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Biographical entry Priddis, Kevin Walter (1913 - 2006)

MB BS Sydney 1938; FRCS 1946; FRACS 1949.

3 July 1913
Trangie, New South Wales, Australia


Kevin Walter Priddis was a consultant gynaecologist at St Vincent's Hospital, Sydney, Australia. He was born on 3 July 1913 in Trangie, a small town near Dubbo in north western New South Wales, the son of Frederick Walter Priddis, a publican, and Margaret Priddis née McCarthy. There were four children in the family: Alice, Kevin, Joy and Marea. Their ancestors included a second fleet convict with the surname of Priddis.

Kevin received his secondary school education at St Joseph's College, Hunters Hill, Sydney. He excelled at cricket. He achieved his intermediate and leaving certificates and enrolled at the University of Sydney to study medicine. He qualified in 1938 and was a lecturer in pathology at the university in 1939. He also worked in the town of Coonabarabran and at the private Lewisham Hospital. In March 1940 he transferred to the Mater Misericordiae Hospital in Brisbane.

On 30 June 1940 Kevin enlisted in the Australian Army Medical Corps. On 1 December 1940 he was appointed as regimental medical officer of the 28th battalion and medical officer of the 2/3rd field ambulance, with the rank of captain. On 3 March 1941 he embarked for the Middle East. At one stage he encountered Field Marshall Rommel's elite troops forcing a withdrawal from Gazala to Tobruk. His unit was attacked with low-flying aircraft. 'We didn't really know how to handle the situation. We always stopped the truck, found any little depression we could lie down in and eventually got on our way again carrying any wounded we had.'

In mid-1942 Kevin was involved in the Battle of Ruin Ridge at El Alamein, a small railway town on the Egyptian coast. Rommel and his Afrika Corps virtually wiped out the entire 2/28th battalion and its supporting troops. Sergeant Basil Sutt recounted the events: 'A man whom nobody there that day will ever forget is 'Doc Priddis', a medical officer from Queensland. He seemed to have an absolute disregard for danger…he was always where he was needed most - out in front among the wounded.' Captain Priddis was reported missing in action on 1 August 1942, and was officially reported as a prisoner of war on 3 December 1942.

He was transported from Egypt to Italy by boat and then, in December 1943, to Stalag VII-A in southern Germany. He felt they were treated reasonably well, apart from towards the end of the war, when there was little food and less medicine. The conditions in the camp hospital were less than basic. 'We sterilised the instruments by flame. We put them on a dish of methylated spirits and set them on fire and that would sterilise the instruments used for any operation. But they didn't have a lot of equipment…the bandages were made of paper, and we had some plaster of Paris to make casts…and we had a little bit of sulphonamide…and we had chloroform.'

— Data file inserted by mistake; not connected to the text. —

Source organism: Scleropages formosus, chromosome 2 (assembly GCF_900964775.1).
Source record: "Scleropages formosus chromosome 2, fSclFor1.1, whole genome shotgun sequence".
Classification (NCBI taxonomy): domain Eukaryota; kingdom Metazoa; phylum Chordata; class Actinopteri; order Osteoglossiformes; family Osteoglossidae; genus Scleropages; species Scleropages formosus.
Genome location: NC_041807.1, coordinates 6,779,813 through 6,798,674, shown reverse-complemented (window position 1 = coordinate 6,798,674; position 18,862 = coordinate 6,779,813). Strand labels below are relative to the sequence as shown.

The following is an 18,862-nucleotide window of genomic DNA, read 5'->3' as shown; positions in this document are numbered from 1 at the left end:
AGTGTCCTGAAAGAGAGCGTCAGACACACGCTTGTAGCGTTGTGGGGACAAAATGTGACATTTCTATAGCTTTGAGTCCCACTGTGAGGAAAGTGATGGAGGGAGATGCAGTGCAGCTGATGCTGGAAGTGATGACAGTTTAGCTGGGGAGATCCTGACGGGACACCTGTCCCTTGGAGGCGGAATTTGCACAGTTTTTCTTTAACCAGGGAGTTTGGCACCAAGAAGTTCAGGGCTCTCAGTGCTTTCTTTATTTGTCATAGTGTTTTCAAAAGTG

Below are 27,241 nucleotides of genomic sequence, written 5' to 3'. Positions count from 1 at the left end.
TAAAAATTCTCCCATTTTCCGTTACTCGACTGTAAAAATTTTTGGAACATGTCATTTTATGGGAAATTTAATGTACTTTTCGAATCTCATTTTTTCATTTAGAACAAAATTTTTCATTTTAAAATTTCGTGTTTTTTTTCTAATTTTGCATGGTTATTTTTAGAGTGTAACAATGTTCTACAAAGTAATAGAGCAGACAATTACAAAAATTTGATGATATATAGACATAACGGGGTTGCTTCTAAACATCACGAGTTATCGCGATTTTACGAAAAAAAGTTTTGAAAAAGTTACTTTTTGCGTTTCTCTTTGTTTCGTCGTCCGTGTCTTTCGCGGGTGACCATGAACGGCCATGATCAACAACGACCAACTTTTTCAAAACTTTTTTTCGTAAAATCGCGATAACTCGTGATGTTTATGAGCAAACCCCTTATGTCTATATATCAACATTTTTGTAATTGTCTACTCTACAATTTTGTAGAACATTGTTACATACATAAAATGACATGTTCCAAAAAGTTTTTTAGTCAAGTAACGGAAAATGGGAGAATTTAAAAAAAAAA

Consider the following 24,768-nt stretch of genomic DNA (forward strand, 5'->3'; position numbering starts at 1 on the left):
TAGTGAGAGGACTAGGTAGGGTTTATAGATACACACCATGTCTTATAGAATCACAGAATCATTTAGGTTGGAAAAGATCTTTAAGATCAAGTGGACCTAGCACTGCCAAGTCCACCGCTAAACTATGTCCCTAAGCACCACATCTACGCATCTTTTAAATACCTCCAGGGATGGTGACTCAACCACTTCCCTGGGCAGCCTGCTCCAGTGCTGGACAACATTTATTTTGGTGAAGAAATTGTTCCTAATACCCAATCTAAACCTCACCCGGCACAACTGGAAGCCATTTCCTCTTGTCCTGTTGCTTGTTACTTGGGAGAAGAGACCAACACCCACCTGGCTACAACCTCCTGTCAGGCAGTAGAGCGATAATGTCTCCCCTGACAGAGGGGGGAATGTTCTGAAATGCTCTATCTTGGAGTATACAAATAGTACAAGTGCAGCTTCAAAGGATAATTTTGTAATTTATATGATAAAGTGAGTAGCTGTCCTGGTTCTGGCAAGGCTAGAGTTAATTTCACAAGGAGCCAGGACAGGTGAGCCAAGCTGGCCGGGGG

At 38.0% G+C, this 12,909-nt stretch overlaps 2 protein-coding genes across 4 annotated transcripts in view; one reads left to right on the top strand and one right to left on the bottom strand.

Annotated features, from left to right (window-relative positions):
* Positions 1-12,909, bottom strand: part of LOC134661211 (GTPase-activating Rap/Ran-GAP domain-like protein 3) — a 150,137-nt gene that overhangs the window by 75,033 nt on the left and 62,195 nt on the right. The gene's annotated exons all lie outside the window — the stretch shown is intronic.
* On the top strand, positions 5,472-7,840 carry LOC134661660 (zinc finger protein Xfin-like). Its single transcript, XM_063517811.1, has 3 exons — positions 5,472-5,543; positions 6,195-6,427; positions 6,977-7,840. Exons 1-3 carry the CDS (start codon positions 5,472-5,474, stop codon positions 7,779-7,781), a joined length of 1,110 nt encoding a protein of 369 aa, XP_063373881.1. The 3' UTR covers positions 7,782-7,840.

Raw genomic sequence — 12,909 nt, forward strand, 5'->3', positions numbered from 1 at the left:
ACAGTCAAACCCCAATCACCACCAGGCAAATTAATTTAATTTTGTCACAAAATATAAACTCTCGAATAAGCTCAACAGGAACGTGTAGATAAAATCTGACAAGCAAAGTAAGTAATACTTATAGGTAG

On 11 March 1945 he was liberated and was sent to the United Kingdom. He enrolled in the fellowship course of the Royal College of Surgeons, and passed his primary fellowship examination on 27 October 1945 and the final fellowship examination in November 1946. He worked at Guy's, Middlesex and Tilbury hospitals, gaining postgraduate surgical experience. He was discharged from the Army in England on 28 February 1947.

In 1948 he was appointed as a clinical assistant in general surgery at St Vincent's Hospital, Sydney, a position he held until 1950, when he was appointed as an assistant gynaecologist. From 1948 to 1949 he was a lecturer in anatomy at the University of Sydney. In 1949 he became a fellow of the Royal Australasian College of Surgeons by examination and, in the mid-1950s, served on their Court of Examiners.

He was appointed as a senior gynaecologist in 1967, a position he held until 1977, when he was appointed consultant gynaecologist. In 1962 he visited Alexander Brunschwig at the Memorial Sloan Kettering Hospital in New York, and brought back to St Vincent's Hospital the technique of radical pelvic exenteration for advanced malignancy. He reported his experiences in the Medical Journal of Australia. ('Exenteration of the pelvis for advanced carcinoma of the cervix'. Med J Aust. 1962 Feb 17;49[1]:239-40). He also established a cancer detection clinic at St Vincent's. He was also on the staff of Lewisham Hospital in Sydney from 1947.

Kevin Priddis was a warm, somewhat reserved medical practitioner. He was conscientious and a neat operator. He was an excellent teacher. He retired from practice in 1983.

He played golf for relaxation and was a member of Royal Sydney Golf Club from 1954.

In November 1953 Kevin married Moya Quigley. They had three children. Kevin Priddis died in 2006.

Maxwell Coleman

Sources used to compile this entry: [St Vincent's Hospital, annual reports 1949-1978; The Sydney Morning Herald 27 October 1947; Freeman's Journal 28 January 1932 p18; 'Brisbane doctor at Ruin Ridge' The Courier Mail 7 August 1942 p4; Tyquin, M. Little by little: a centenary history of the Royal Australian Army Medical Corps (Loftus, New South Wales, Australian Medical History Publications, 2003); The Sydney Morning Herald 29 October 1953; The Sydney Morning Herald 28 December 1954].

The Royal College of Surgeons of England